There are many events that could lay claim to the title of most extreme driving challenge in the world, but only one takes competitors to the shore of the Arctic Ocean in the dead of winter.
“It’s the great, big, broad land ‘way up yonder,
It’s the forests where silence has lease;
It’s the beauty that thrills me with wonder,
It’s the stillness that fills me with peace.”
– From “The Spell of the Yukon” by Robert W. Service
The Alcan 5000 Winter Rally runs once every four years, and has developed a devoted following among adventure-seekers from all over the world. This year, 40 teams made the long drive north from Seattle, Washington to Tuktoyaktuk, Northwest Territories.
The GMC Sierra AT4 came equipped with all the latest features, including a valuable camera system that helped with views where traditional mirrors could not, helping to get the team out of more than one tricky situation.Photo by Jeff Zurschmeide
The Alcan rally first dares teams to make it to the far north. Tuktoyaktuk lies about 300 miles north of the Arctic Circle. In the short summers, residents fish the Arctic Ocean. The rest of the time they survive winter temperatures that hover around 40 degrees below zero.
The second part of the competition is a daily Time-Speed-Distance test that challenges teams to drive a challenging road at a precise average speed. It’s not a race, but rather a demonstration of the ability to arrive exactly on time.
Teams may enter virtually any kind of vehicle they choose. This year’s entrants ranged from a 1973 Ford Capri to a Japanese-market right-hand-drive Mitsubishi Pajero and a brand new 2020 GMC Sierra AT4. (The GMC was this writer’s ride on the rally.) Subaru cars and SUVs are a popular choice, as are 4WD pickup trucks. Entries are divided into classes based on the type of vehicle – 2WD and Historic vehicles get their own classes.
The rally sets off from Seattle and crosses the Canadian border on the first day. Most people don’t realize that British Columbia is about the same size as California. B.C. is known for wildlife, and this is where travelers will usually see American Bison, Bighorn Sheep, Moose, and Caribou. In winter, it takes nearly three days to climb through B.C. and reach the Yukon Territory, where the adventure really begins.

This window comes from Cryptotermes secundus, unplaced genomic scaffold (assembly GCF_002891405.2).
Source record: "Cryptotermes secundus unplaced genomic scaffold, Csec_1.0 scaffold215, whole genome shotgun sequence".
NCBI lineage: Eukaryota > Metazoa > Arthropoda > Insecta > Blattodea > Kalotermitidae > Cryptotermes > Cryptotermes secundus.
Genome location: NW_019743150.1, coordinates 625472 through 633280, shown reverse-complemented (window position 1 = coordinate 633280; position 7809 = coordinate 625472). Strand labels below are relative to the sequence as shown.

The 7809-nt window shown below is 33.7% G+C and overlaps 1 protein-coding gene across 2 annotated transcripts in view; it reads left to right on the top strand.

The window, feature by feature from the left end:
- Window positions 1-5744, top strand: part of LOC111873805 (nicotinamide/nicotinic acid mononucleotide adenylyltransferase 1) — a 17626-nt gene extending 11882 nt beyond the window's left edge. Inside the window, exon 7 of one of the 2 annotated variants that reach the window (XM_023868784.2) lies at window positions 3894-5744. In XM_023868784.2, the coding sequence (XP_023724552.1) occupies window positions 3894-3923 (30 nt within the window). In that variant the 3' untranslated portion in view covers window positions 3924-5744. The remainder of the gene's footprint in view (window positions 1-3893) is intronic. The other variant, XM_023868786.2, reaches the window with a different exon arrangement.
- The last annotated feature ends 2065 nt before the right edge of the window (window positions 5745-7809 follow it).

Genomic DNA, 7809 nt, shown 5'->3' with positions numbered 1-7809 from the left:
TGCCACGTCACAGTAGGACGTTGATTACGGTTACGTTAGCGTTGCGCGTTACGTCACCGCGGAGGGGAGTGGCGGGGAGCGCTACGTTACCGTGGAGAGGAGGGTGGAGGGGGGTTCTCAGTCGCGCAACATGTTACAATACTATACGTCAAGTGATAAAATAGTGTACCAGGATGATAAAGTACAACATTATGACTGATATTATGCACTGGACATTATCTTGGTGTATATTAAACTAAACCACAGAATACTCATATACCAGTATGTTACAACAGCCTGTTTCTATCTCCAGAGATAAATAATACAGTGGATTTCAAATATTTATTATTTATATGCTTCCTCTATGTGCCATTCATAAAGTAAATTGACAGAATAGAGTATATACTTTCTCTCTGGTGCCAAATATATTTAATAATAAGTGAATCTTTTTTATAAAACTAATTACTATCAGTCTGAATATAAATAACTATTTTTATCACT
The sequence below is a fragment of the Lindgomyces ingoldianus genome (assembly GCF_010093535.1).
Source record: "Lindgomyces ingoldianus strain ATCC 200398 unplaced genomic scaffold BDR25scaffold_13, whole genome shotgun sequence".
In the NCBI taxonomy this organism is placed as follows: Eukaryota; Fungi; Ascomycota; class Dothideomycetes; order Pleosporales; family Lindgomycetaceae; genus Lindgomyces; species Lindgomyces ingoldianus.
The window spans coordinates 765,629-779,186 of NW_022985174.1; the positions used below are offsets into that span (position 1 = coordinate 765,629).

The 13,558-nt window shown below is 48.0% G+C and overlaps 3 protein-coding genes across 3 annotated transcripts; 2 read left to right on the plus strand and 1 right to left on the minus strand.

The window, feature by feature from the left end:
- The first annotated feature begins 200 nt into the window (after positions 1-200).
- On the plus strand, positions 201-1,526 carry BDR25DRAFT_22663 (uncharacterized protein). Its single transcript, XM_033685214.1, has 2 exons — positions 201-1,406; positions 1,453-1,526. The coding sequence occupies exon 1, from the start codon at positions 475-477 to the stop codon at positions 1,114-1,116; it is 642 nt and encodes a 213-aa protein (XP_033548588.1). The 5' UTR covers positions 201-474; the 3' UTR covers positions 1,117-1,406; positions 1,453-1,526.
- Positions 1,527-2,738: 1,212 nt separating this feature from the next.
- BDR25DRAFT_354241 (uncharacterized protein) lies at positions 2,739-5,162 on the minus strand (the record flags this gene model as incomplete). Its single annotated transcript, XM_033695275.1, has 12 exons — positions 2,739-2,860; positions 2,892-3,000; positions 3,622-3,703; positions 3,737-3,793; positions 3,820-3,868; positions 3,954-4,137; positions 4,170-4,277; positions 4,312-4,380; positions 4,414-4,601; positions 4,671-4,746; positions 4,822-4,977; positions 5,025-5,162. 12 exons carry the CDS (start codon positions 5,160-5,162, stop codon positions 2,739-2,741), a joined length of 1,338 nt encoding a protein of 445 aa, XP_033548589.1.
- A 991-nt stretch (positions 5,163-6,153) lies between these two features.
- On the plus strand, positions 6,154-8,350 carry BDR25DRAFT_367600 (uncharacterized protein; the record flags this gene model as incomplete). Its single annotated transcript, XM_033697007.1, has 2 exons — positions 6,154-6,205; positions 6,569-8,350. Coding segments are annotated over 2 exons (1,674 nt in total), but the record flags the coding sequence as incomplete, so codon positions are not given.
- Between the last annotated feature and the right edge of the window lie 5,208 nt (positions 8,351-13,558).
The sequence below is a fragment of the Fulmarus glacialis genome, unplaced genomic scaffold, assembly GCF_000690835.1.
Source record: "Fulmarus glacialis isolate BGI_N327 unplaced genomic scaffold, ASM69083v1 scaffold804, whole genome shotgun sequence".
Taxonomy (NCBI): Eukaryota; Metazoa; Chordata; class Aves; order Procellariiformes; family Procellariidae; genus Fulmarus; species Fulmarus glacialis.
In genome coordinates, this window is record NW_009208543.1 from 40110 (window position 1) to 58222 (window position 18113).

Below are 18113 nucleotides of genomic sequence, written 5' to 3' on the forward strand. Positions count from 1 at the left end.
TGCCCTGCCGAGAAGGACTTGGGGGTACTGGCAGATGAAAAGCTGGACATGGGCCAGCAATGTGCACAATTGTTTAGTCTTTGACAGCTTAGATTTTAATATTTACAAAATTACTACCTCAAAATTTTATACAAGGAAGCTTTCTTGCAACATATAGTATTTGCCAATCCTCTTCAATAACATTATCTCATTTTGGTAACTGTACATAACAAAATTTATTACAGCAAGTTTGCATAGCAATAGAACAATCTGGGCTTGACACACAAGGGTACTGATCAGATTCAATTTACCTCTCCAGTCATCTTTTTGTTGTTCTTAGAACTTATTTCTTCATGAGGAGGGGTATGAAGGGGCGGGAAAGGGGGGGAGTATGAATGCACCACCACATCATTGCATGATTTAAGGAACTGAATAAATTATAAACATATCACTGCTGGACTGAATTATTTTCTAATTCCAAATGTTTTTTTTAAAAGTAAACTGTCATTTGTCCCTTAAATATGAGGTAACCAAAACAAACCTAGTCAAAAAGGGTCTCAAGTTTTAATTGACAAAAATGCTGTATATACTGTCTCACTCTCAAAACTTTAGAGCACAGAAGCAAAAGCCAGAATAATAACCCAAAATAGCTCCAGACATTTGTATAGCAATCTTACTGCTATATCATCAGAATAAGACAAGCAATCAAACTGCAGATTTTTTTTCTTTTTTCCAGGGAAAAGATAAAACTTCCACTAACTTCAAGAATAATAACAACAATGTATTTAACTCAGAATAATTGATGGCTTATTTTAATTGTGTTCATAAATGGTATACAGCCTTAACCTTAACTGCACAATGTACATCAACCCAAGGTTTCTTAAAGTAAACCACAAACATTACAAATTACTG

There were numerous bison spotting throughout the trip.Photo by Jeff Zurschmeide
Adventuring in the Arctic
As we arrived in Whitehorse, temperatures fell below zero. The fat snowflakes of a picturesque winter give way to hard ice and the trees get smaller as teams drive north through Canada’s gold country. The last night before the hard push to the Arctic is spent in Dawson. This town dates from the Yukon gold rush, and the frontier spirit lingers there in saloons and rustic hotels.
From Dawson, the rally turns off on the Dempster Highway. This is the only road to Inuvik and the Northwest Territories. The next settlement is Eagle Plains, about 250 miles from Dawson and just 20 miles from the Arctic Circle. Teams stop at the circle monument for photos and bit of clowning around.
Driving becomes serious business on the Dempster. It’s a gravel road in summertime, but in the winter it’s packed snow and ice, with snow drifts along the shoulders that are easily capable of swallowing a car. About 50 miles in, several teams opted to turn back and wait in Whitehorse for the rally to return.
The Arctic is cold and desolate, especially early in the morning in the heart of winter.Photo by Jeff Zurschmeide
The teams that elected to go on traveled in groups and kept in touch by radio to ensure that no one was left stranded, and several vehicles had to be pulled out of trouble. Temperatures on this year’s rally plunged to -20F as we crossed the Richardson mountain range and entered the Northwest Territories. At this point teams are not competitors. They’re partners in getting everyone over the top safely.
Modern Tech to the Rescue